He also claimed Ms Sturgeon committed multiple breaches of the ministerial code – usually a resigning matter – by misleading parliament over when she found out about the allegations and failing to correct the record. He directly contradicted her by stating that a senior Scottish government official gave the name of one of the women who lodged complaints about him to his former chief of staff, and said three people could corroborate this.
He used his closing remarks to suggest the committee conducting the inquiry could get round the Scottish government roadblock by using its legal powers to order his solicitors to provide all the information they have. The former First Minister pledged that the information would be handed over in time for the appearances before the inquiry of Ms Sturgeon and James Wolffe, the Lord Advocate, next week.
A spokesman for Ms Sturgeon said: “The people of Scotland have shown, in poll after poll and election after election, that they back the leadership of the SNP and of Nicola Sturgeon.
“Today was Alex Salmond’s chance to provide proof of the conspiracy which has been alleged – and he did not do so. Instead, under oath, he explicitly conceded there was no such evidence against the First Minister, and also gave testimony which directly undermined some of the central planks of the conspiracy theories.
“The First Minister now looks forward to addressing all of the issues Mr Salmond raised, and much more besides, when she finally gets the opportunity to address the committee next week.”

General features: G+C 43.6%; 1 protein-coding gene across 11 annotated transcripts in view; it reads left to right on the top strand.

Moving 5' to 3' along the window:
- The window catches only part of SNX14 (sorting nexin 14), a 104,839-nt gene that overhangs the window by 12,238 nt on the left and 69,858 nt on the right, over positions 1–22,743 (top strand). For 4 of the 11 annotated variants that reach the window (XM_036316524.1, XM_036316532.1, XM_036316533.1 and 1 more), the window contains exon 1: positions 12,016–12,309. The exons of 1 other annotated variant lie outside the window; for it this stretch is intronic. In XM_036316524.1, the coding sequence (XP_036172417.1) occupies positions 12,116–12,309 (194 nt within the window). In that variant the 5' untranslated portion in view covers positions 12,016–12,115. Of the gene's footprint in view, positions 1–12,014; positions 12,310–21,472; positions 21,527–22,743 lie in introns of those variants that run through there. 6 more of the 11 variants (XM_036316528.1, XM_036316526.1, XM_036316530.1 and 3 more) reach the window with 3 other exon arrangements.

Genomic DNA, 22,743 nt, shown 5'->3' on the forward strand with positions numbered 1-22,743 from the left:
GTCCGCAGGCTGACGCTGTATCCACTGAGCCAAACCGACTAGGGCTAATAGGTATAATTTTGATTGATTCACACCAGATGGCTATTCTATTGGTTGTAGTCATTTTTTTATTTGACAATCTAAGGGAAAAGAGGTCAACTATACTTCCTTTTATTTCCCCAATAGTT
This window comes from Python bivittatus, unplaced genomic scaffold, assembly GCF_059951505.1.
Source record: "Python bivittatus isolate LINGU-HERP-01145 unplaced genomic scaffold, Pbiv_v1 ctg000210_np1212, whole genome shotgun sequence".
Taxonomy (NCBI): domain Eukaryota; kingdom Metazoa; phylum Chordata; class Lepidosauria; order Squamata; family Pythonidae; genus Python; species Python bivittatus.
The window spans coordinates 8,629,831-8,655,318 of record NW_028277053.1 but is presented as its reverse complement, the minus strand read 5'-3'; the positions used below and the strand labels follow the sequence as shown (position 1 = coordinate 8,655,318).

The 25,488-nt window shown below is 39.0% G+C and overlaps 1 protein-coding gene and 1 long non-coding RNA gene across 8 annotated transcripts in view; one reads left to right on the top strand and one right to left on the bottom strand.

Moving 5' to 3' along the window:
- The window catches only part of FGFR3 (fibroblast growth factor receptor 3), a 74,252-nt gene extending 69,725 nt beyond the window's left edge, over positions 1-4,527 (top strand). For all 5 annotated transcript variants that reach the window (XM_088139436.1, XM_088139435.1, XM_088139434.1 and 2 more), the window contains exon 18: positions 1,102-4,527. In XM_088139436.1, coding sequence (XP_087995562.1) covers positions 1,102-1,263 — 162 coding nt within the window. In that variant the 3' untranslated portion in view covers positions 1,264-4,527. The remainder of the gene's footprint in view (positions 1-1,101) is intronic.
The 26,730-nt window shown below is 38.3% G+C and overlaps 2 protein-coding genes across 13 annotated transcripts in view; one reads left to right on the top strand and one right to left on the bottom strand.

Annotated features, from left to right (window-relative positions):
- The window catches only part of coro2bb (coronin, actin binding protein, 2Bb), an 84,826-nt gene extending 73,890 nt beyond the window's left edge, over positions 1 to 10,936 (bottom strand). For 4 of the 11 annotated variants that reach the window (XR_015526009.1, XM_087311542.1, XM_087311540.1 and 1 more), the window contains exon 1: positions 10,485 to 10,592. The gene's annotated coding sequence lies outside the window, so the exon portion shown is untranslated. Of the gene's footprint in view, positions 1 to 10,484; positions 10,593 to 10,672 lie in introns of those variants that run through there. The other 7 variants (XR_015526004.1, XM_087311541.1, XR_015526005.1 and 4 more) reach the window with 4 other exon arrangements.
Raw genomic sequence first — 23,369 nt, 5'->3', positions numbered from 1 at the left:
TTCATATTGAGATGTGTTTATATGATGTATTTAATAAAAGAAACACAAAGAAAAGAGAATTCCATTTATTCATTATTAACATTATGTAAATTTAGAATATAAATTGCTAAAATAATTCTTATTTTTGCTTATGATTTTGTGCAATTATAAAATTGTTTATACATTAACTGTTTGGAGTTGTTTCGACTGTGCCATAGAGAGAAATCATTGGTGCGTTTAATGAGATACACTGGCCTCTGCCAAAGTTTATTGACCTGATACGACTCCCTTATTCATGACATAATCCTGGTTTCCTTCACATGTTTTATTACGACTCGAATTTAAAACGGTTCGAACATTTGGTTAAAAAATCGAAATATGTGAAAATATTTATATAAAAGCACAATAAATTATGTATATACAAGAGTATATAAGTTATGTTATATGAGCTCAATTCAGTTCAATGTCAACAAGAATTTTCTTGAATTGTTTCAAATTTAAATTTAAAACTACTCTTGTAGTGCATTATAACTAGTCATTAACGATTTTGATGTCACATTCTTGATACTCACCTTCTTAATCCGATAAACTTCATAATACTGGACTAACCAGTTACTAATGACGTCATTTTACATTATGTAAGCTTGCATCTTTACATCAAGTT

The Budget speech on Wednesday is likely to see repeated nods to how the Treasury’s financial support benefits the whole of the UK. It comes as polls show that a majority of Scots support independence, and Brexit triggering renewed tensions in Northern Ireland.
Previewing Mr Sunak’s pro-Union message, Steve Barclay, the Chief Secretary to the Treasury, outlined to The Telegraph the argument that would be made.
“While the SNP are obsessed with infighting and independence, this Government has been getting on with responding to the crisis and protecting the jobs and livelihoods of the Scottish people,” he said. “Schemes like furlough have saved over a million jobs in Scotland, and at the Budget next week this Government will continue to ensure that support is provided for families and businesses across the United Kingdom.”
Mr Sunak will announce £4.8 billion of new investment in Scotland, Wales and Northern Ireland via an extension in the Levelling Up Fund.